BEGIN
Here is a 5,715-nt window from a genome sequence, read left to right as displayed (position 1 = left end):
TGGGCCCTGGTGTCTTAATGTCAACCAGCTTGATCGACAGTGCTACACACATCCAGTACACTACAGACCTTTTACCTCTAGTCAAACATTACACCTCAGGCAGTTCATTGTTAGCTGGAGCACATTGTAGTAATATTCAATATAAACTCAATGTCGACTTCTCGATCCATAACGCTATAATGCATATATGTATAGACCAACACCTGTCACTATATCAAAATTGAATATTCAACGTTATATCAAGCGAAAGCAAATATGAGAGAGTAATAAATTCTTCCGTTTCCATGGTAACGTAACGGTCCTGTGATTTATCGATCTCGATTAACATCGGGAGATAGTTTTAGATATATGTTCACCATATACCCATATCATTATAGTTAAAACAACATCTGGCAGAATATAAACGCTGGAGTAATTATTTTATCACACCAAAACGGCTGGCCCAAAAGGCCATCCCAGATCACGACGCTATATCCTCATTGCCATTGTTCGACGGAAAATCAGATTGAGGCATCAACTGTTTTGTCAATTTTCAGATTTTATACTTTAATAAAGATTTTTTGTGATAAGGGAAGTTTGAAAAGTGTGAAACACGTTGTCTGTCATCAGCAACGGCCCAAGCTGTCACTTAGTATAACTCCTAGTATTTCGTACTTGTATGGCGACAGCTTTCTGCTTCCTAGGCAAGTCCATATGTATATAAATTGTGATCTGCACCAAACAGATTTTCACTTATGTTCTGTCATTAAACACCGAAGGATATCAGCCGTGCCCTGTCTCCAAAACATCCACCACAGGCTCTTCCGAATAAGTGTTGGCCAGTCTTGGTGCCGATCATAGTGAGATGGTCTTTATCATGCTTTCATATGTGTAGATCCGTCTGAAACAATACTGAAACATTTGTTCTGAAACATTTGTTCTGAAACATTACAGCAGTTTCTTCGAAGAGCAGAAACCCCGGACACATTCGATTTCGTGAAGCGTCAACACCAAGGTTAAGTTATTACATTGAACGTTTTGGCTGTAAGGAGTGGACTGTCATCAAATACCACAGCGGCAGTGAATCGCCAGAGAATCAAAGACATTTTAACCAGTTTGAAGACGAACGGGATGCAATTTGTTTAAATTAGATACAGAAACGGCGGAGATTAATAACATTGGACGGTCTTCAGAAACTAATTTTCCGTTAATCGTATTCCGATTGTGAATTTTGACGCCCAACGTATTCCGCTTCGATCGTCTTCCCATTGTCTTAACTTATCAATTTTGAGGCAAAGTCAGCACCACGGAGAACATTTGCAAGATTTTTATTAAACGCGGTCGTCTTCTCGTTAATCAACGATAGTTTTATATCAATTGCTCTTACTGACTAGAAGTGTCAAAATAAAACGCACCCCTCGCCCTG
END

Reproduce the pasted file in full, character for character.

Here is a 5,715-nt window from a genome sequence, read left to right as displayed (position 1 = left end):
TGGGCCCTGGTGTCTTAATGTCAACCAGCTTGATCGACAGTGCTACACACATCCAGTACACTACAGACCTTTTACCTCTAGTCAAACATTACACCTCAGGCAGTTCATTGTTAGCTGGAGCACATTGTAGTAATATTCAATATAAACTCAATGTCGACTTCTCGATCCATAACGCTATAATGCATATATGTATAGACCAACACCTGTCACTATATCAAAATTGAATATTCAACGTTATATCAAGCGAAAGCAAATATGAGAGAGTAATAAATTCTTCCGTTTCCATGGTAACGTAACGGTCCTGTGATTTATCGATCTCGATTAACATCGGGAGATAGTTTTAGATATATGTTCACCATATACCCATATCATTATAGTTAAAACAACATCTGGCAGAATATAAACGCTGGAGTAATTATTTTATCACACCAAAACGGCTGGCCCAAAAGGCCATCCCAGATCACGACGCTATATCCTCATTGCCATTGTTCGACGGAAAATCAGATTGAGGCATCAACTGTTTTGTCAATTTTCAGATTTTATACTTTAATAAAGATTTTTTGTGATAAGGGAAGTTTGAAAAGTGTGAAACACGTTGTCTGTCATCAGCAACGGCCCAAGCTGTCACTTAGTATAACTCCTAGTATTTCGTACTTGTATGGCGACAGCTTTCTGCTTCCTAGGCAAGTCCATATGTATATAAATTGTGATCTGCACCAAACAGATTTTCACTTATGTTCTGTCATTAAACACCGAAGGATATCAGCCGTGCCCTGTCTCCAAAACATCCACCACAGGCTCTTCCGAATAAGTGTTGGCCAGTCTTGGTGCCGATCATAGTGAGATGGTCTTTATCATGCTTTCATATGTGTAGATCCGTCTGAAACAATACTGAAACATTTGTTCTGAAACATTTGTTCTGAAACATTACAGCAGTTTCTTCGAAGAGCAGAAACCCCGGACACATTCGATTTCGTGAAGCGTCAACACCAAGGTTAAGTTATTACATTGAACGTTTTGGCTGTAAGGAGTGGACTGTCATCAAATACCACAGCGGCAGTGAATCGCCAGAGAATCAAAGACATTTTAACCAGTTTGAAGACGAACGGGATGCAATTTGTTTAAATTAGATACAGAAACGGCGGAGATTAATAACATTGGACGGTCTTCAGAAACTAATTTTCCGTTAATCGTATTCCGATTGTGAATTTTGACGCCCAACGTATTCCGCTTCGATCGTCTTCCCATTGTCTTAACTTATCAATTTTGAGGCAAAGTCAGCACCACGGAGAACATTTGCAAGATTTTTATTAAACGCGGTCGTCTTCTCGTTAATCAACGATAGTTTTATATCAATTGCTCTTACTGACTAGAAGTGTCAAAATAAAACGCACCCCTCGCCCTG